Overview_of_Neuroanatomy_2011

Overview_of_Neuroanatomy_2011 - Overview of Neuroanatomy...

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Overview of Neuroanatomy The central nervous system consists of the brain and spinal cord. The peripheral nervous system consists of the cranial and spinal nerves. The brain is organized into the cerebrum and brainstem. The cerebrum consists of the Telencephalon which contains the cerebral cortex, subcortical white matter and the basal nuclei (ganglia); and the Diencephalon which contains the thalamus and hypothalamus. The brain stem contains the midbrain, pons and medulla oblongata. The cerebellum is a separate structure. The directional terminology is the same as for the remainder of the body with the addition of two terms that are commonly used: rostral and caudal. Rostral designates “toward the front or nose”. Caudal designates “lowermost or toward the tail”. The cerebrum contains 5 lobes. Four lobes underlie the corresponding cranial bones: frontal, temporal, parietal and occipital. The fifth lobe is the “insula” which is located deep to the Sylvian fissure (aka the lateral sulcus or fissure of Sylvius). The function of the insula is not well known. It is thought to be involved with the emotions of addiction, and with social emotions such as lust and disgust, pride and humiliation, guilt and atonement. It is thought to register physical sensations (heat, cold, pain, hunger, thirst, taste and visceral sensations), and interpret them as social emotions. Addiction involves not only a chemical stimulus, but other stimuli (sights, sounds, smells associated with the addictive substance or behavior). The insula is activated by these stimuli even before the person takes the substance. This especially occurs in the right frontal insula. Correlating Neuroanatomy with the Neurologic Assessment of the Patient It is important to note that the function of the brain can be described both in terms of “specifically localized areas” and “interconnected networks”. A patient may present with a loss of function that can be attributed to a specific locality, i.e. a “focal deficit” such as the loss of the right side of each visual field from a lesion to the optic tract. Thus, it is useful to localize the clinical deficit (“ locate the lesion ”) during the clinical examination. On the other hand, loss of memory, judgement and some language abilities occur from damage to the “heteromodal” association areas of the frontal and parieto- occipital association cortices or other subcortical regions of the cerebrum. Trying to localize such deficits may lead to a “false” localization of the lesion. In an attempt to localize the lesion, it is also important to note the concept of “hemispheric specialization”. Most notably, handedness and language are connected to the dominant hemisphere. Right-handedness is programmed by the left cerebral hemisphere which is usually dominant. Dominance also applies to the localization of language. 95% of right- handers have language localized to the dominant left cerebral hemisphere. 60 to70% of left-handers have language localized to the left hemisphere. Assessing language ability is part of the mental status exam.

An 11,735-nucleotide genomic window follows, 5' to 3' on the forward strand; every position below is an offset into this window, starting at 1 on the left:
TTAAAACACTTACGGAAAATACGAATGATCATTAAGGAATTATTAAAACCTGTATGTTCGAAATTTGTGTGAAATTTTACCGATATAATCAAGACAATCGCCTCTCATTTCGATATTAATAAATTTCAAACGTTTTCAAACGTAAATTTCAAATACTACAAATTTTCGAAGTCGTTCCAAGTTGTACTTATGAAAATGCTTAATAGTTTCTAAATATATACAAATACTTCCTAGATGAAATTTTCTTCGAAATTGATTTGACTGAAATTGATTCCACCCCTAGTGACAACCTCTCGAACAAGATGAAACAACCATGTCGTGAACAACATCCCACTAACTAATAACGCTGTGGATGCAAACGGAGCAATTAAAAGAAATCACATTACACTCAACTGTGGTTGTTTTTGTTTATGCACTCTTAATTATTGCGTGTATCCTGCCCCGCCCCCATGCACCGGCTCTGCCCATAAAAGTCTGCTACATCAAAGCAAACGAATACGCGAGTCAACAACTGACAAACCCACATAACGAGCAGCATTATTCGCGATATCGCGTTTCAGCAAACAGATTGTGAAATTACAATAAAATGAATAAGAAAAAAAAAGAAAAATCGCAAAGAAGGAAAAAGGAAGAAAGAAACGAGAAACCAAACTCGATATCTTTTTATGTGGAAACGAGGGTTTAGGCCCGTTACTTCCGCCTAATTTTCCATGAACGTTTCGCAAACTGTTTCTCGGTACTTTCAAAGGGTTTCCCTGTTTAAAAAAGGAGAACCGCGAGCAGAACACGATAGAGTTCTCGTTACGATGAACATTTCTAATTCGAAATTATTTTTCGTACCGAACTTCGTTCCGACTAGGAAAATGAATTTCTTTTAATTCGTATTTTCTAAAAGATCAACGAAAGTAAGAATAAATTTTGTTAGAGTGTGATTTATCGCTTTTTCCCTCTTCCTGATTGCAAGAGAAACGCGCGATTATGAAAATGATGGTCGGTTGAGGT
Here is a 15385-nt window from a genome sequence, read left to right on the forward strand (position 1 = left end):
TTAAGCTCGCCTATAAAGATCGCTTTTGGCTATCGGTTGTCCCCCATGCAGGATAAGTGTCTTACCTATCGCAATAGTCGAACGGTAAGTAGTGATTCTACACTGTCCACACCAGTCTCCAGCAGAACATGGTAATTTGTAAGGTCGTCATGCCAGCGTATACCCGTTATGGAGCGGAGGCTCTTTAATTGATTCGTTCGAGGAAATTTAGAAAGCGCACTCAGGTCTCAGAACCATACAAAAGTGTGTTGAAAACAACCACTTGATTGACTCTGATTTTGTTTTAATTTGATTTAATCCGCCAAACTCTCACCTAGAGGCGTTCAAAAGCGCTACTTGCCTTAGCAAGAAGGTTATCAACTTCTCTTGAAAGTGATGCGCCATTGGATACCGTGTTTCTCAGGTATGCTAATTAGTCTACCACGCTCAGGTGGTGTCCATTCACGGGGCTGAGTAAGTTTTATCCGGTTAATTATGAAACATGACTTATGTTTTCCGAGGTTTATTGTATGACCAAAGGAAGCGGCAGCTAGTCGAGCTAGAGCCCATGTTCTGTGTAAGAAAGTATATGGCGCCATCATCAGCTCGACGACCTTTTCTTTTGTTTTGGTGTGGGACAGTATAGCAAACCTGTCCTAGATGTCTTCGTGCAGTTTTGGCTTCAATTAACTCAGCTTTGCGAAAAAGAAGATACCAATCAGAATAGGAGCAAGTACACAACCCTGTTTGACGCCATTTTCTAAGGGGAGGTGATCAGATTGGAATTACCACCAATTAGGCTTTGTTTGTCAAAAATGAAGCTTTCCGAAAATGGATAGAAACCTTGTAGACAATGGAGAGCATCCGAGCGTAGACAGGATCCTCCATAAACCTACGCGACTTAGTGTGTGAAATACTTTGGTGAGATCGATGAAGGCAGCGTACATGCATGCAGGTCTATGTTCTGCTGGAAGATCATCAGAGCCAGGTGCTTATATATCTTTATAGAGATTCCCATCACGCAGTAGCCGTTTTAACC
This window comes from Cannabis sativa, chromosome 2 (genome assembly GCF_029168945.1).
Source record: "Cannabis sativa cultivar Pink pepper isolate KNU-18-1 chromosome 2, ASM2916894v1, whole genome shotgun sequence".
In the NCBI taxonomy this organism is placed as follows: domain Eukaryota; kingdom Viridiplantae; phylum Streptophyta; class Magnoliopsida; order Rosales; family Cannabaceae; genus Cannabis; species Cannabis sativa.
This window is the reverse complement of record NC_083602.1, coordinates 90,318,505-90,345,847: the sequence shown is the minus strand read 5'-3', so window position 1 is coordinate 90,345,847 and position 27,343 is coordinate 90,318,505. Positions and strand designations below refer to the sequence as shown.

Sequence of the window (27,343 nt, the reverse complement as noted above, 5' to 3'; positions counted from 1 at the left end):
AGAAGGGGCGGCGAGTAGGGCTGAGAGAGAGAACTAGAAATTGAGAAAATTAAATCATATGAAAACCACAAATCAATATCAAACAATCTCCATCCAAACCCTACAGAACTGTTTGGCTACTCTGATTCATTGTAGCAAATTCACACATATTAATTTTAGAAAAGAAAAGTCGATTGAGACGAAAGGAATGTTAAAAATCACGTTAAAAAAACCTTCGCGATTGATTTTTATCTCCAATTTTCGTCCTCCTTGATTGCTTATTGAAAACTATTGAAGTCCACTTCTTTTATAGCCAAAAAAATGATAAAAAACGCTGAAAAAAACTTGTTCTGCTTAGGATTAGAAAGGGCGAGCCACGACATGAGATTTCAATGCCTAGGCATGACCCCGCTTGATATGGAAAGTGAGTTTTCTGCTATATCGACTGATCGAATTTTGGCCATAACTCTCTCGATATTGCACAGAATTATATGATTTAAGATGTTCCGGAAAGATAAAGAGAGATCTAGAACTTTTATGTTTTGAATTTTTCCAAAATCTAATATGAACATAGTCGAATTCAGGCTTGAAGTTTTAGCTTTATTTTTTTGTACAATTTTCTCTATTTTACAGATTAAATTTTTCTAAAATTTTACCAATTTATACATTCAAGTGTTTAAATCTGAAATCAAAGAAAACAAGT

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This note was uploaded on 02/17/2012 for the course MPAS PA 602 taught by Professor Dr.laird during the Fall '10 term at Chatham University.

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Overview_of_Neuroanatomy_2011 - Overview of Neuroanatomy...

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